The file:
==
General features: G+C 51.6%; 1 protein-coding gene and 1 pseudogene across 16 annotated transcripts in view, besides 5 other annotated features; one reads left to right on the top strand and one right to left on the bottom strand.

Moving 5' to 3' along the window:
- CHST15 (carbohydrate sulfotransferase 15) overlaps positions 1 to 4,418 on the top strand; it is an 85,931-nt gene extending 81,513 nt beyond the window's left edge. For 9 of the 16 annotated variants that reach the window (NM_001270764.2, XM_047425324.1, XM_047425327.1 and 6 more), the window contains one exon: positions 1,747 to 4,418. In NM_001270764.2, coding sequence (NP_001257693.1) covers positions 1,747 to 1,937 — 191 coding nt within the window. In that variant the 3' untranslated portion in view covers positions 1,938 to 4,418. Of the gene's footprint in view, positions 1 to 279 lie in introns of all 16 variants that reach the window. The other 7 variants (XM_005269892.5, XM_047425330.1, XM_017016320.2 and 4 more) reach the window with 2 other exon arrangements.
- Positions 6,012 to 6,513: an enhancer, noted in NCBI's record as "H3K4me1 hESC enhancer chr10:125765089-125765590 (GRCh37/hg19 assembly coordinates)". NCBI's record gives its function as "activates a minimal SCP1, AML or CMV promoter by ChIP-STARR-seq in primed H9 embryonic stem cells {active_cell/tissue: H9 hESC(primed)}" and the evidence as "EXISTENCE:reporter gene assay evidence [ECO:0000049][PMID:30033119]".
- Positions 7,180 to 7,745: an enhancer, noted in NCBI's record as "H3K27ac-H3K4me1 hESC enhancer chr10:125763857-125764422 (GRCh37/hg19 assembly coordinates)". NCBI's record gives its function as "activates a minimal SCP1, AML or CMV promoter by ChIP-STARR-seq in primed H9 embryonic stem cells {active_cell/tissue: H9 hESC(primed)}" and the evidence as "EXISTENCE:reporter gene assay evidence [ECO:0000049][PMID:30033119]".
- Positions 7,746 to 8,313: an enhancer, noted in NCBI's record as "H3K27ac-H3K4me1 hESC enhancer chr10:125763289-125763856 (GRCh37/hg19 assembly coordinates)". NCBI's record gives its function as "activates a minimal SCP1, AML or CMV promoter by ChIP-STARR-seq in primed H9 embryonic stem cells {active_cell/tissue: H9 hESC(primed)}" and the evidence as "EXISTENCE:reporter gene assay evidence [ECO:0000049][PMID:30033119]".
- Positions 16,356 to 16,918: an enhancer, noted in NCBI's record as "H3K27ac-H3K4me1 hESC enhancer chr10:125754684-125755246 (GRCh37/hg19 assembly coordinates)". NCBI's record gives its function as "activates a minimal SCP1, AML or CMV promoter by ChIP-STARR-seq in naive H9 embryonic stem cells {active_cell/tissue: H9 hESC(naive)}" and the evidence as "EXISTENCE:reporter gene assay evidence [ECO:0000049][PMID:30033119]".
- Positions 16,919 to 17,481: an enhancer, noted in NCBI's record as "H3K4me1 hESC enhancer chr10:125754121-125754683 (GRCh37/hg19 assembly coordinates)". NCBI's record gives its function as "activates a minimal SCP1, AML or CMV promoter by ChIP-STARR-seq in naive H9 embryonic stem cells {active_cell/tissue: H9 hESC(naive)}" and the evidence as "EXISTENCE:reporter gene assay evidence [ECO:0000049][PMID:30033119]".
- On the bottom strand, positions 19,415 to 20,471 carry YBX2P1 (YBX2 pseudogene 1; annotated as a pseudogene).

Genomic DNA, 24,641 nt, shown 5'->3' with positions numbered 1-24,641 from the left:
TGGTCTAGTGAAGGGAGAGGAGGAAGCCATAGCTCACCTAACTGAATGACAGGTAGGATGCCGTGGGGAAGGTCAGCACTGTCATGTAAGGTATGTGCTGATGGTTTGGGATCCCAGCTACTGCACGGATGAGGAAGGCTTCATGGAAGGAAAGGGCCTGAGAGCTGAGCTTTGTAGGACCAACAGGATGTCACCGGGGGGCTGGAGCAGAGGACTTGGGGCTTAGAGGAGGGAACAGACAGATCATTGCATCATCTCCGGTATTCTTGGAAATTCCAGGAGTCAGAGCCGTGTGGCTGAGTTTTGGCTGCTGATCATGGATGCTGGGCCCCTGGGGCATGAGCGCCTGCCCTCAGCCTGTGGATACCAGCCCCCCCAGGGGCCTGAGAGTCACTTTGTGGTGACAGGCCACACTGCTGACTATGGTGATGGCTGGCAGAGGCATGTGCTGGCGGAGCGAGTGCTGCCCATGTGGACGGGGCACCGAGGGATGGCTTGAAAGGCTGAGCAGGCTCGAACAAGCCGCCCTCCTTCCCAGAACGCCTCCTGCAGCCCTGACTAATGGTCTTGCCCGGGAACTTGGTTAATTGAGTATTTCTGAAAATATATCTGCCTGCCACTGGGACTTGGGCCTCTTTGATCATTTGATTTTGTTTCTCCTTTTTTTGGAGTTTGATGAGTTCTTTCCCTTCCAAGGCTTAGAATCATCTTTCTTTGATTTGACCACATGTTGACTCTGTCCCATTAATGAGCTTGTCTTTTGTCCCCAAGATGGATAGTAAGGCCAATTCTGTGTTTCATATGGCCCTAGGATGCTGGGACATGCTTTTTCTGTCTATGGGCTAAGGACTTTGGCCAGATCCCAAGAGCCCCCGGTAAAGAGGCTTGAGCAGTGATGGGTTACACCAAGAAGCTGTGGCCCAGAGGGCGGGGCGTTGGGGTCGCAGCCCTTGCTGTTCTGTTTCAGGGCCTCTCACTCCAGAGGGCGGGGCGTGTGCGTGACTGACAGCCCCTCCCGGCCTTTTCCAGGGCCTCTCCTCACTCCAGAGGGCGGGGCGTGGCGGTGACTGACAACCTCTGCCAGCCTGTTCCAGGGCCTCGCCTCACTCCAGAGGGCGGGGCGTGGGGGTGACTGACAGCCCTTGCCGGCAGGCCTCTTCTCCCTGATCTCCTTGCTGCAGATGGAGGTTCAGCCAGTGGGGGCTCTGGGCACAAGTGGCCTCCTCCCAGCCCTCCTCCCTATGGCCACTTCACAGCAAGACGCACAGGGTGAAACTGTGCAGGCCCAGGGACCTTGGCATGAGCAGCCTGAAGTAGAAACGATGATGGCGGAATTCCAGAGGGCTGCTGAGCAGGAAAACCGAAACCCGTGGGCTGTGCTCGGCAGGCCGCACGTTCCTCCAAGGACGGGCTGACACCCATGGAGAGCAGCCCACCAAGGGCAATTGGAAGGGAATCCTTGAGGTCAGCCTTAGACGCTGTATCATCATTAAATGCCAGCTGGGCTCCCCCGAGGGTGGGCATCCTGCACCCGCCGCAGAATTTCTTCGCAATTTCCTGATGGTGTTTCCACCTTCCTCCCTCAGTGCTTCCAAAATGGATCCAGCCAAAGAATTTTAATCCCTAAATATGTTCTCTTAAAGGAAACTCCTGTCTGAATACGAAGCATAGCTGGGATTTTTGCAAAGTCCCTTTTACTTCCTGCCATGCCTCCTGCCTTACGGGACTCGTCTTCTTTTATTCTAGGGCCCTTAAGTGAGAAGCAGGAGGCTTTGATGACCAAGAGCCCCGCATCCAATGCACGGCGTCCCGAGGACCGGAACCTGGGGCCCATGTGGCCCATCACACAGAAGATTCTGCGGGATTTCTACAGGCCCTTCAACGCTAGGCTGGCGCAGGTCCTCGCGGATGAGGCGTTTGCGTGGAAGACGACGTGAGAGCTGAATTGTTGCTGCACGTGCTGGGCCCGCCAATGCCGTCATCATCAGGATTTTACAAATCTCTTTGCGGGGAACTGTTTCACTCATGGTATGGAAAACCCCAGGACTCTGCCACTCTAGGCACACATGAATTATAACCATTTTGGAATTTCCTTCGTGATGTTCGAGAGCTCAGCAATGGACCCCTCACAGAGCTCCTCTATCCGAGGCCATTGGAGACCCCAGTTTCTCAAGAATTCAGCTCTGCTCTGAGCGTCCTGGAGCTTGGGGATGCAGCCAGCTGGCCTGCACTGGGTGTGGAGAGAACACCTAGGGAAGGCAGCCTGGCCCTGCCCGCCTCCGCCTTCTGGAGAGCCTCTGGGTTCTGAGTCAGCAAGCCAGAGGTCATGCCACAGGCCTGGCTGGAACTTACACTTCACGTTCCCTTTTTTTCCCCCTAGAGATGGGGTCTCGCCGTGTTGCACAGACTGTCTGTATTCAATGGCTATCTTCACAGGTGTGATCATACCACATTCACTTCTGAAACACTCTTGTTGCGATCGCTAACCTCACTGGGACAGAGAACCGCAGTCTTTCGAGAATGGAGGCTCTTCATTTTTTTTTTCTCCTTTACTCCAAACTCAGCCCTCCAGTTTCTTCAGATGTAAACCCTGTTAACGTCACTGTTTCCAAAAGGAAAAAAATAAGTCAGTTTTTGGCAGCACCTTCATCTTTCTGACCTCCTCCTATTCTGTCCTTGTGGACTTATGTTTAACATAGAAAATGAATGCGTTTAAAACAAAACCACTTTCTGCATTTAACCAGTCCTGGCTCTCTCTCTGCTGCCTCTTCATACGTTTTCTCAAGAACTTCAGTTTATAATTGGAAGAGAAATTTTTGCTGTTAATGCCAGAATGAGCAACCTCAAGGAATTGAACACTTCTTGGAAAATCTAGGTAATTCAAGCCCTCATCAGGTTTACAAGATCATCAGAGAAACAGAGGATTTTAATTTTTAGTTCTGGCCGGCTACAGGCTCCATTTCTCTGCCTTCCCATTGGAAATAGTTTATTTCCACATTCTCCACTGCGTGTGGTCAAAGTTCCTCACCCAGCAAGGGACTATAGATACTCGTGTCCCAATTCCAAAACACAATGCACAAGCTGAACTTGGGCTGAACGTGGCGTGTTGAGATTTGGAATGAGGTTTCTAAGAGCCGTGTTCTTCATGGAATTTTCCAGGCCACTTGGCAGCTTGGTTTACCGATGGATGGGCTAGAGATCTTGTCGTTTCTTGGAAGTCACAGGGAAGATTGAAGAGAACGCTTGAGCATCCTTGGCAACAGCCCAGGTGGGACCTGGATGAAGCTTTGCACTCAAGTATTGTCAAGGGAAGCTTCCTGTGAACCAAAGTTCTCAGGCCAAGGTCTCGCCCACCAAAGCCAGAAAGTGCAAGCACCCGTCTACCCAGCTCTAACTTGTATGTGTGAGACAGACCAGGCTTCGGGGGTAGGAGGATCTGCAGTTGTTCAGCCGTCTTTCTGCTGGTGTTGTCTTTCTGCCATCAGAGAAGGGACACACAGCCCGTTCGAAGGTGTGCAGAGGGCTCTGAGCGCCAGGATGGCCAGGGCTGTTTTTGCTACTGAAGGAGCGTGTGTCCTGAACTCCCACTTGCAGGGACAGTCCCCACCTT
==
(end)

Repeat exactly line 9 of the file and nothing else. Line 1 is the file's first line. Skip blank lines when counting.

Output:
- On the bottom strand, positions 19,415 to 20,471 carry YBX2P1 (YBX2 pseudogene 1; annotated as a pseudogene).